6 comments:

Sam Vega said...

Hope you are still on the mend.

Doctors are an incredibly varied bunch, so far as their expertise and usefulness is concerned. Consultants have definitely saved the lives of family members, and I would have given them anything at that time. On the other hand, most bog-standard GPs are fairly useless. (Funnily enough, my wife has just returned from casualty after cutting her finger - we think they deserve six out of ten...)

But pensions of fifty-odd thousand...and job security most could only dream of...and the status....Strewth!

I saw "telemedicine" in action in Malaysia. Local health centres staffed by nurses who use big "NHS Direct"-style databases to make diagnoses and treat patients. If things get tricky, they are on-line via skype to a world expert. The service seemed to be good, and it certainly saves millions. If I were a doctor, I would ask myself a few serious questions before striking.

A K Haart said...

Sam - thanks, I am on the mend although there are more stages to go through yet.

GPs can be fairly useless as you say. Their role seem to be mostly divided between handing out pills or sending you off to a specialist if pills won't do.

Your experience of telemedicine sounds interesting and an obvious way to go.

Jorge said...

GPs can be fairly useless as you say. Their role seem to be mostly divided between handing out pills or sending you off to a specialist if pills won't do.

The clue is in the name - what do you expect from a General practitioner? GPs are experts in nothing and good at everything (well some are good for nothing, but that's because they set up shop 20 years ago and have been left unchecked since then).

Because we have the NHS, the GP's job is to stop everyone from clogging up the hospital specialists. When people can access secondary care on their own, the insurers do this instead of the GP, so people would only go to the family doctor for regular stuff and when they don't know who to go to.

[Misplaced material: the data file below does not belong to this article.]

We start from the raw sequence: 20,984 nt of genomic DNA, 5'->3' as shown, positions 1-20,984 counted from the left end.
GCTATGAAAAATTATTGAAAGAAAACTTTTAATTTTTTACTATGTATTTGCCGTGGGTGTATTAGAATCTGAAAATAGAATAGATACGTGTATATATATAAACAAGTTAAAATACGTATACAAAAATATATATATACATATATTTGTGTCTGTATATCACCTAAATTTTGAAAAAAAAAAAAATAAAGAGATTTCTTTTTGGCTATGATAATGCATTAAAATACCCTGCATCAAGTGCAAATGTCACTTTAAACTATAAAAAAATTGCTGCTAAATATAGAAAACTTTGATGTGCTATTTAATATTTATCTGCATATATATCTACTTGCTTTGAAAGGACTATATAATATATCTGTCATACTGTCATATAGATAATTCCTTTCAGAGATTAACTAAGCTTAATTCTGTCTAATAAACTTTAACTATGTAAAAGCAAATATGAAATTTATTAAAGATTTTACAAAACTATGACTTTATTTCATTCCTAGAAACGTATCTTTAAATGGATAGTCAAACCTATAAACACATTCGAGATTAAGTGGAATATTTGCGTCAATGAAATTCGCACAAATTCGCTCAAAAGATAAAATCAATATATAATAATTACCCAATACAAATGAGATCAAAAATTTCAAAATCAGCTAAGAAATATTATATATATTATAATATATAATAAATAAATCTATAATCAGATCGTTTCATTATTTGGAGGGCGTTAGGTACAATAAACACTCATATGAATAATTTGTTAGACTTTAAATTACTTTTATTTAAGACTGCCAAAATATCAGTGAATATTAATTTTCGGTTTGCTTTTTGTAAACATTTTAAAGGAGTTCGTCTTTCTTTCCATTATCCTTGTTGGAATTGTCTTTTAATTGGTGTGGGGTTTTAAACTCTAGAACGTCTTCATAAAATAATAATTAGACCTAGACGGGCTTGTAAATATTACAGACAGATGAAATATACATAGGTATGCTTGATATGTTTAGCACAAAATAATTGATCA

Also, the NHS gives GPs targets, such as >70% of the population needs to have blood pressures under 140/90 and rewards the GP if successful. In a user-pays system, the government doesn't care as much about whether everyone is healthy.

The reason telemedicine works in Malaysia is that if you die, you can't sue anybody. Recently NHS direct failed to diagnose a heart attack (as the lady in question had been calling about indigestion for years) and the nurses did not inform a doctor about the patient. Your taxes contributed about 10p in compensation to this family.

A K Haart said...

Jorge - yet GPs are paid as if they were specialists even though I suspect the job could be substantially deskilled.

James Higham said...

Yes, hope you are on the mend too. What you describe about routine tests - evidence based medicine, which Bruce Charlton has been railing against for so long?

A K Haart said...

James - I've just looked up Bruce Charlton:-

"A doctor. Dying species, salesman for Big Pharma."

Not bad!